On the evening of Thursday, November 8, acclaimed biographer and historian Charlotte Gray, OC, FRSC, will deliver the 2018 Harold Innis Lecture. Entitled “Telling Stories in the Age of Historical Amnesia,” Gray’s lecture will explore the life and intellectual impact of Harold A. Innis in the context of acknowledging and bringing new insights into Canada’s storied past. A discussion with Geoffrey Taylor, director, Toronto International Festival of Authors and a reception will follow.
We cannot “clean up” history by trying to expunge the parts we don’t like, or by toppling statues of once-admired leaders. But we can bring new insights into our knowledge of the past. In his day, Professor Harold Innis did this brilliantly by shifting the debate about what kind of country he and his fellow Canadians lived in. Charlotte Gray will explore the life of Innis, and, at a time when his example is more important than ever, she will discuss his impact on Canadian intellectual life.
Charlotte Gray is one of Canada’s best-known biographers and writers of popular histories. Author of ten acclaimed books of literary non-fiction, her most recent best-seller is The Promise of Canada: People And Ideas That Have Shaped Our Country.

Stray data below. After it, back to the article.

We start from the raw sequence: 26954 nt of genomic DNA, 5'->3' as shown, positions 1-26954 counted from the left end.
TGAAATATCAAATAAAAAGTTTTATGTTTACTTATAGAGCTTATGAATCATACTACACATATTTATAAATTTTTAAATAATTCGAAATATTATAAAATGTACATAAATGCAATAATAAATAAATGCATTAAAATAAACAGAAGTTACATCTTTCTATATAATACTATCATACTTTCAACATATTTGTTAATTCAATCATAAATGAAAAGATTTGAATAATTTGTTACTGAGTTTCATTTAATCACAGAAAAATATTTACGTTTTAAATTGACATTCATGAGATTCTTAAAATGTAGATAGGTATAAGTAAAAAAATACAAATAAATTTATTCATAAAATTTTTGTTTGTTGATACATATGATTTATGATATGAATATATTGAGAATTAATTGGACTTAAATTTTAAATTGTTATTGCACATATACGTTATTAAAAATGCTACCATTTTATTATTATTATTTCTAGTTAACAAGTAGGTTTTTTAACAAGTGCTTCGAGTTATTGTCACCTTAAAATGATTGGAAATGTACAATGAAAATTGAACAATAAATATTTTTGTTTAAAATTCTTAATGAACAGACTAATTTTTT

Her other award-winning books include The Massey Murder; Reluctant Genius: Alexander Graham Bell and the Passion for Invention; and Gold Diggers, Striking It Rich in the Klondike. Sisters in the Wilderness, which Charlotte published in 1999, was named as one of the 25 most influential Canadian books of the past 25 years by the Literary Review of Canada.
Born in Sheffield, and educated at Oxford University and the London School of Economics, Charlotte worked as a political commentator, book reviewer and magazine columnist before she turned to biography and popular history. An adjunct research professor at Carleton University, in Ottawa, she holds five honorary degrees and is a member of the Order of Canada and a Fellow of the Royal Society of Canada. She lives in Ottawa.